PETER TRUDGILL: The birthplace of a language
PUBLISHED: 15:00 08 January 2019 | UPDATED: 16:44 08 January 2019
PETER TRUDGILL suggests a time and a place for when and where the English language came into being
Become a Supporter
Almost four years after its creation The New European goes from strength to strength across print and online, offering a pro-European perspective on Brexit and reporting on the political response to the coronavirus outbreak, climate change and international politics. But we can only continue to grow with your support.
English is a language which certainly came into existence rather gradually. If we want to know how old it is, the only sensible way of answering that question is to determine when English started breaking away from the other West Germanic languages, and especially from Frisian, which is its closest relative.
The West Frisian language is still spoken today in the north-westernmost part of the Netherlands. The related North Frisian language is spoken along the western coastline of Schleswig-Holstein, Germany, immediately to the south of the Danish border, and on the offshore islands – this area was settled from West Friesland in the Middle Ages. And East Frisian still survives as a tiny language island in the Saterland, Lower Saxony.
The English language began to acquire a separate identity of its own once the West Germanic speakers who had originally crossed the North Sea from mainland Europe, initially as mercenaries during the Roman occupation and subsequently as raiders, first started to overwinter and then settle permanently in eastern Britain. This eventually led to the West Germanic dialects breaking up into separate languages, and so to the development of the English language.
The settlement started happening in the 300s AD, but only gathered significant momentum in the 400s. Probably, as West Germanic dialect speakers, English and Frisian speakers remained reasonably intelligible to one another into the 6th and 7th centuries, and maybe well beyond. But it would not be unreasonable to suggest that English came into being during the 5th century AD.
But if that is when English started – then where did it start? The two leading contenders for that honour seem to be East Anglia – Norfolk and Suffolk; and Kent and Sussex. These areas lay immediately across the North Sea from the coastline of the original area occupied by the West Germanic people, and were probably the very first British places where these intruders settled on this island.
East Anglia is said to be the area of England with the lowest proportion of surviving pre-English Romano-Celtic place-names, something which can be interpreted as suggesting that there was heavier Germanic immigration to this region than anywhere else in the southeast of England.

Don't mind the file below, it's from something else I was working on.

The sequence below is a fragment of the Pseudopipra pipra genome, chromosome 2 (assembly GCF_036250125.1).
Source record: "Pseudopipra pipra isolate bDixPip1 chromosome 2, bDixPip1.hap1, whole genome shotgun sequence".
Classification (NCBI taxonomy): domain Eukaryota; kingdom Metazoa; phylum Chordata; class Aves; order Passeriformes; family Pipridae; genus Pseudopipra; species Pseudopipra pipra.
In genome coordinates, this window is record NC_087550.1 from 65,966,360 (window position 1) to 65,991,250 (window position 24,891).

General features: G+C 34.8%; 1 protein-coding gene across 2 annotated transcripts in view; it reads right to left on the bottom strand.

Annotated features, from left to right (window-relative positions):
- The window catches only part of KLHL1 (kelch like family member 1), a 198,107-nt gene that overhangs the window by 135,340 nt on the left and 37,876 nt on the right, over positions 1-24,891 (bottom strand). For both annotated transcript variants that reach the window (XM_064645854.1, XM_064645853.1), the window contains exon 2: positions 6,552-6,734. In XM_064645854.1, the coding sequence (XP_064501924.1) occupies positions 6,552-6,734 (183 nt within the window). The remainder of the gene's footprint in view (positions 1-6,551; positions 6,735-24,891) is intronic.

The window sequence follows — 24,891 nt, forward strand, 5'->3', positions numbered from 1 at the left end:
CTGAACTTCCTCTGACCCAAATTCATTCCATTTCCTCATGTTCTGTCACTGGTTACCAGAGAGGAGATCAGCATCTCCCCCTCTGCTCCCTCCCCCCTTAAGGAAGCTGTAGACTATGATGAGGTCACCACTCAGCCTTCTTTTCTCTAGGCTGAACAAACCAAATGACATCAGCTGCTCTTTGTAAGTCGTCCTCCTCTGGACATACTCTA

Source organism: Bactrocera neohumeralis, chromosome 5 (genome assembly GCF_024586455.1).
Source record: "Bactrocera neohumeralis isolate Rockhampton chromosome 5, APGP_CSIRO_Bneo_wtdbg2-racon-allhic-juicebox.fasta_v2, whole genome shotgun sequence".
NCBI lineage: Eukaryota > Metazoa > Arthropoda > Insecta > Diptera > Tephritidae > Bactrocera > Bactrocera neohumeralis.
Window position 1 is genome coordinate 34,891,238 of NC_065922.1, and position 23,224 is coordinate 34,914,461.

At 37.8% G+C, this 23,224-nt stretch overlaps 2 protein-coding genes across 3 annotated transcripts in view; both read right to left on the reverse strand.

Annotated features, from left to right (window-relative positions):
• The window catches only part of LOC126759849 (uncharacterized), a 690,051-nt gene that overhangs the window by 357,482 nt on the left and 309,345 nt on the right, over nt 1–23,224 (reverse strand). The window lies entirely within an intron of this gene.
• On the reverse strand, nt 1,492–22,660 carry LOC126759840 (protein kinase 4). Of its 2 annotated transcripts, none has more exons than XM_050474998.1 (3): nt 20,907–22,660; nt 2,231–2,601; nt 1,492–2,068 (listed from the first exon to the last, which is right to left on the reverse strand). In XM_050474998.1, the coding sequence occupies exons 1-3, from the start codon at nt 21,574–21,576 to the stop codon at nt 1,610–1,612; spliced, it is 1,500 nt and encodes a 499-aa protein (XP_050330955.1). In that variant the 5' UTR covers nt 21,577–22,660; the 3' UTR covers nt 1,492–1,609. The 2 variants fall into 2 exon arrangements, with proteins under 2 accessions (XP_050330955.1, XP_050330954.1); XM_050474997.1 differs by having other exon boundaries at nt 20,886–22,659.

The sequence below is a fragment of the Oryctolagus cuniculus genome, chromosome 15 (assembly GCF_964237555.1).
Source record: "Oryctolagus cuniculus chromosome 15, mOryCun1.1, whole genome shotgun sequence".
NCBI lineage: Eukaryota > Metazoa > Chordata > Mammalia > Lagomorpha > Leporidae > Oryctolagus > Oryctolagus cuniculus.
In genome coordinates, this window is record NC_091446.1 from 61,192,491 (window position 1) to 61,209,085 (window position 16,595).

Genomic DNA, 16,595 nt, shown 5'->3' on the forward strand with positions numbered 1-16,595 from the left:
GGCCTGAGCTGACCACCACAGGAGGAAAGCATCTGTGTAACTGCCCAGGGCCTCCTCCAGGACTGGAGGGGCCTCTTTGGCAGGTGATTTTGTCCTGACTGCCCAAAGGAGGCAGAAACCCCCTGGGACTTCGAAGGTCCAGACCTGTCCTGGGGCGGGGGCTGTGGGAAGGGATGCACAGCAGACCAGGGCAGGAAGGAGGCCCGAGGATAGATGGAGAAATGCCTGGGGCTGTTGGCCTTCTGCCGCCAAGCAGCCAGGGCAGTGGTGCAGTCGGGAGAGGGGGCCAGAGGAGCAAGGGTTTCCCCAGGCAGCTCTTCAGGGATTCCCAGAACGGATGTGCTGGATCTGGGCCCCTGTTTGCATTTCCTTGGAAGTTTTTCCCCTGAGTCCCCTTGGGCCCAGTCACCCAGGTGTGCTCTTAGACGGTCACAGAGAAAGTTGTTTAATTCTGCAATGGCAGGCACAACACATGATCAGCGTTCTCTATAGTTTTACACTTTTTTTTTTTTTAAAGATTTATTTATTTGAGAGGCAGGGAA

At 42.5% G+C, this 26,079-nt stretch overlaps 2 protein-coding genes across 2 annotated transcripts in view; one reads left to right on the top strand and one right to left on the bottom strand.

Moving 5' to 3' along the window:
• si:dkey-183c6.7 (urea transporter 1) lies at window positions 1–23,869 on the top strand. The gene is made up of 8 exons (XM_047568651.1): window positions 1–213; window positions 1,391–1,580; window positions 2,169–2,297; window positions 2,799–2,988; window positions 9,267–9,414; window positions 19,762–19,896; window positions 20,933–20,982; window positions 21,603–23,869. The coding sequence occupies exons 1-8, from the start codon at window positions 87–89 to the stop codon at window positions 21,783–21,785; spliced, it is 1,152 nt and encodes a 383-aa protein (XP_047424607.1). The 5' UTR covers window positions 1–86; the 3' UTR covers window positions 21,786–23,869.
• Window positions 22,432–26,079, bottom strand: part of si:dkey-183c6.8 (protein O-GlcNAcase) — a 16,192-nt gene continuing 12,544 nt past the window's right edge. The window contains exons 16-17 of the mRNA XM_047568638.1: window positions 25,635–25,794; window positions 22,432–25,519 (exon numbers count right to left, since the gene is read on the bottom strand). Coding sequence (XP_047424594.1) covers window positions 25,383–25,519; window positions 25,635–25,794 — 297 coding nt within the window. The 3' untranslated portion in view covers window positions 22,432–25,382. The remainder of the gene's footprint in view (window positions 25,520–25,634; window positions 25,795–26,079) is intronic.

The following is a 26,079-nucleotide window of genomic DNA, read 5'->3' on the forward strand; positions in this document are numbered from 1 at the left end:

East Anglia is also the region where the largest concentration of early Old English (pre-650 AD) runic inscriptions has been found, for example at Binham and North Elmham in north Norfolk, and at Lakenheath in northwest Suffolk. (Before Christianisation and the introduction of the Latin alphabet into northern Europe, runes were used for the writing of a number of languages, such as Old Norse, Old English and Gothic.)
So it is not stretching things too much to suggest that East Anglia was perhaps the earliest place in the world where anybody ever spoke English. Certainly, the oldest piece of written English ever discovered anywhere was found in the Anglo-Saxon graveyard in Caistor St Edmund, just outside Norwich. It consists of a runic inscription on a piece of deer bone.
One theory suggests that this bone may have been used as a piece or counter in the playing of some kind of game. The inscription dates from the early 400s AD, and consists of the single word raihan, ‘roe deer’. It is on display today, very close to where it was found, in Norwich Castle Museum, in what may well have been the region of the world where the dialect which became English was first spoken.
From the first century AD, Runic inscriptions were carved on wood, stone or bone, using a pre-Christian Germanic alphabet of between 20 and 30 letters. These were angular, straight-lined symbols, which made for easier engraving. The runic symbols were probably derived from ancient alphabets which had been used to write some of the different languages of the Italian peninsula.
Become a Supporter
Almost four years after its creation The New European goes from strength to strength across print and online, offering a pro-European perspective on Brexit and reporting on the political response to the coronavirus outbreak, climate change and international politics. But we can only rebalance the right wing extremes of much of the UK national press with your support. If you value what we are doing, you can help us by making a contribution to the cost of our journalism.Become a supporter